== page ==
That last link? Related: My daughter came home with a new dictionary today. It has an entire page dedicated to pushing vocabulary. Which I love, I love throwing around “two dollar” words (also known as fifty cent words, SAT words, and don’t be such a smart ass words). When I was in high school I took it upon myself to copy every word and definition in my fathers ancient college dictionary that I didn’t know. But I chose to do it on my own and I was fourteen and while I wasn’t busy being a gutter punk I was busy being smart. It wasn’t pushed on my when I was nine. The last page has the worlds longest word on it. A neat trivia tidbit, and I guess a good book closer (does a dictionary need a closer?), but what does a 1400+ letter word have to do with anything in third grade? And it’s not like we didn’t have dictionaries in our home. I still have the aforementioned (fifty cent word!) college dictionary, displayed prominently on an accessable shelf. How about teaching the kids how to use a dictionary (and thesaurus while you’re at it!) instead of passing out things they don’t need? I have had to teach all my kids how to do this type of basic research. I love homeschooling, but I didn’t sign up for it recently!
She doesn’t even have science or social studies every day. She has them two or three days a week. What does she have every day? Math and reading. Which are important, but are they so important as to lose all other subjects? What about art? Music? Gym? We fill in a lot, but should I have to fill in an entire curriculum? My kids go to school from roughly 7 – 2:30, and then we have activities from 3 – 8, or even until 9 some nights. Factor in three kids and dance, taekwondo, extra TKD for the oldest, speech and occupational therapy, Girl Scouts (meetings and activities), Boy Scouts (meetings and activities), after school clubs, after school tutoring, and for the first time in my kids lives, I work two afternoons a week (to help pay for these activities!). We do crafty things on the weekends (I work Saturdays, 830-3) and thank god they like science experiments, because a lot of our crafty things are science in disguise ;) So time to muck about outside is nonexistent because we’re making up for what is missing in school.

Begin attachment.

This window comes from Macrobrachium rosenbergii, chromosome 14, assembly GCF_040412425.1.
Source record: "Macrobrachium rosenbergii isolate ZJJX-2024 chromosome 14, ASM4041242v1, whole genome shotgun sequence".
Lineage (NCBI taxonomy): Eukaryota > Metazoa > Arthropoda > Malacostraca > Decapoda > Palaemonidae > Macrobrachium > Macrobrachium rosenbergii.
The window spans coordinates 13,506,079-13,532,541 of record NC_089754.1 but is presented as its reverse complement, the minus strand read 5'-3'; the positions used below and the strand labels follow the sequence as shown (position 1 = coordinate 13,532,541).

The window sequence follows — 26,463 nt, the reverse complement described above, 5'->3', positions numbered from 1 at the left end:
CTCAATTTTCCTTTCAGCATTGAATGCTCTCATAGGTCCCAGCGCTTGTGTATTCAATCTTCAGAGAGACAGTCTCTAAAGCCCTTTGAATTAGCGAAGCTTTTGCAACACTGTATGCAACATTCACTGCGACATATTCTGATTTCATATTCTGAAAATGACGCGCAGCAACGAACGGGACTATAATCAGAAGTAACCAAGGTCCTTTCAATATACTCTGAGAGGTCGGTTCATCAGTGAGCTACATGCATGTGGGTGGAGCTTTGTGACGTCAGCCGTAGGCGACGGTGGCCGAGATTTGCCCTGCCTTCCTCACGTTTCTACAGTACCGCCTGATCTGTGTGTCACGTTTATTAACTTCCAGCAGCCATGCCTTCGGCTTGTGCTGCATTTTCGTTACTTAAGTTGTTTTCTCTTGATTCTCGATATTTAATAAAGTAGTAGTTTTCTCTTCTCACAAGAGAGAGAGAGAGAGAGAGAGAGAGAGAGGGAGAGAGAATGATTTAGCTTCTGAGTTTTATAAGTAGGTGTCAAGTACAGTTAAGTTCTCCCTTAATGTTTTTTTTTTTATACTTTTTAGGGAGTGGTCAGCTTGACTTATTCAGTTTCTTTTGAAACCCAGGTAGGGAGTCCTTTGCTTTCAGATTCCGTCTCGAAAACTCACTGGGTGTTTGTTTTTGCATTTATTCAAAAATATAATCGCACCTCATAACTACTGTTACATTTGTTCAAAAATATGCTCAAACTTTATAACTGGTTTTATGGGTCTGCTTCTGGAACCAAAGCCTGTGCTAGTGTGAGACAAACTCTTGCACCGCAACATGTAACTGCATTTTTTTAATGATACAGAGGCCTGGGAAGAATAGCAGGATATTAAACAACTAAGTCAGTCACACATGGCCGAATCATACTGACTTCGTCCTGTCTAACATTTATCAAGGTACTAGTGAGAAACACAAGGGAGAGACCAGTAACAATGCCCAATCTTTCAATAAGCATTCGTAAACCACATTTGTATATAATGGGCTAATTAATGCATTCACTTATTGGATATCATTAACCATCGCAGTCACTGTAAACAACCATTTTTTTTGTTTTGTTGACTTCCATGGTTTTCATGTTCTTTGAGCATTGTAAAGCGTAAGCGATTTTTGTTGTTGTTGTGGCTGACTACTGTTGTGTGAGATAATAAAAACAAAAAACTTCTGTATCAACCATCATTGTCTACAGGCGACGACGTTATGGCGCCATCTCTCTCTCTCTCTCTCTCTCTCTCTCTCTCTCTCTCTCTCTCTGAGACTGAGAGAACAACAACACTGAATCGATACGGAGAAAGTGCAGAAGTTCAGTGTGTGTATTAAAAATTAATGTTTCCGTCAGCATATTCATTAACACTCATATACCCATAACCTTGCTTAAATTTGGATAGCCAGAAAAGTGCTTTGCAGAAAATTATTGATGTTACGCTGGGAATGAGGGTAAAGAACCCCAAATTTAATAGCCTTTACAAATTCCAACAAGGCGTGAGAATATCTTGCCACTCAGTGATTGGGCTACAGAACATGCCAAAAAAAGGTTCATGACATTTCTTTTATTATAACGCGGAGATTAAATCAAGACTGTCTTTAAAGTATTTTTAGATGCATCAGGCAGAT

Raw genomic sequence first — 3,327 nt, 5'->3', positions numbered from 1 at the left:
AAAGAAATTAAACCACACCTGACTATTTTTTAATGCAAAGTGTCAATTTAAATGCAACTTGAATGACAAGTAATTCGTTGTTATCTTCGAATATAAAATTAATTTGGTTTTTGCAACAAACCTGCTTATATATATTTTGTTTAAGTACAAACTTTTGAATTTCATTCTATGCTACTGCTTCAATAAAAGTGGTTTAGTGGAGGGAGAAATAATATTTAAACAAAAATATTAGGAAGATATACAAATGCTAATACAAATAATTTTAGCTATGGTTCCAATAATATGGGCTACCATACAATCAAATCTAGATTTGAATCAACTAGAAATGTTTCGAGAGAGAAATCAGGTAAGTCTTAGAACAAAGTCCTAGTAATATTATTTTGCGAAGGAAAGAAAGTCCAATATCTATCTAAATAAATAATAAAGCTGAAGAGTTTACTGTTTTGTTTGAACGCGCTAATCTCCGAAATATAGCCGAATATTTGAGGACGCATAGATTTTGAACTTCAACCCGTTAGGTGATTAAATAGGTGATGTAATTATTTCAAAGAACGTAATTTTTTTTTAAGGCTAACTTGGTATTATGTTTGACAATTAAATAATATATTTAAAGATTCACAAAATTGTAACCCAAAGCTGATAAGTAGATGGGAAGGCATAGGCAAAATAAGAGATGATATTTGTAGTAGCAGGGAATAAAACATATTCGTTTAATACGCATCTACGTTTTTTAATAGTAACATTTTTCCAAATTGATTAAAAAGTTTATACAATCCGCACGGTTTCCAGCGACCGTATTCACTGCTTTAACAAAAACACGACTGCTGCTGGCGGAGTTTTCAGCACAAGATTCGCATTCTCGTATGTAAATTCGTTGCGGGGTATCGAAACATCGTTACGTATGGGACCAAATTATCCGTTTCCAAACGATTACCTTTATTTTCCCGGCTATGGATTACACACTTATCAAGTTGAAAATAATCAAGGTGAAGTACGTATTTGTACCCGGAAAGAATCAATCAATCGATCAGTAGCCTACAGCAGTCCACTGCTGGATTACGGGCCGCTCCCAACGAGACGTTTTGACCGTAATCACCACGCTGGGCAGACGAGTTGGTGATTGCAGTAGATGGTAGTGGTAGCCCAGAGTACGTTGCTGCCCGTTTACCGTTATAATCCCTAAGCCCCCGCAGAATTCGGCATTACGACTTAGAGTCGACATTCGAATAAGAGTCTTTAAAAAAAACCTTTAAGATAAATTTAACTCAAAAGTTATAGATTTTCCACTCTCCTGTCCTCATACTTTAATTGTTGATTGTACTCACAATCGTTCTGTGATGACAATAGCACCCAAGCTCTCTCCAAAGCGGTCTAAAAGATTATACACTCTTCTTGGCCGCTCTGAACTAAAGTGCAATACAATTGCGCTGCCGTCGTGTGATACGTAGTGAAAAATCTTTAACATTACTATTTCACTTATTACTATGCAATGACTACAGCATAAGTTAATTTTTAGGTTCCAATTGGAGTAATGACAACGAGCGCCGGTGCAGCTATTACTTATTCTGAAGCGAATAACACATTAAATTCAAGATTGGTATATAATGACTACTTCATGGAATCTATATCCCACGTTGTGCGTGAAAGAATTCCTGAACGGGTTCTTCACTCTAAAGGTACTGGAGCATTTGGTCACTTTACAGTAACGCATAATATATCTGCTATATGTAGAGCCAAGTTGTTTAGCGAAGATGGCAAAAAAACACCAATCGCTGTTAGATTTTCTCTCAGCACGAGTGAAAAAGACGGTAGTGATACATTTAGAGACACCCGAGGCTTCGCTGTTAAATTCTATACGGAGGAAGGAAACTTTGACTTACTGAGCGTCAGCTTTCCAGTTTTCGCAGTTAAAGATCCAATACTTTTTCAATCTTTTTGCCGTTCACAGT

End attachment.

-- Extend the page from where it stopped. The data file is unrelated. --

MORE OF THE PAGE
I am already fighting my middle son falling through the educational cracks. I don’t have the time, or energy, to fight about what my daughter is learning (or not learning as the case may be!) on top of that. I do not appreciate that my kids right to a decent education was essentially purchased by the highest bidder. Non- educational companies funded common core. Businesses that have no busines being in education. They are not trained teachers. They are not professors. They are CEO’s looking at their bottom line, and their bottom line is money. The states followed bribes (oh, incentives, my apologies – aren’t they the same thing?) and implemented this mess. Maybe if we worried more about what our children are learning, and how they are learning it, rather than jumping at money that is disguising the fact that there is no educational plan (there is no outline in place for common core. No books. No resources. Just testing score guidelines), our children would actually be learning something other than how to control their frustration.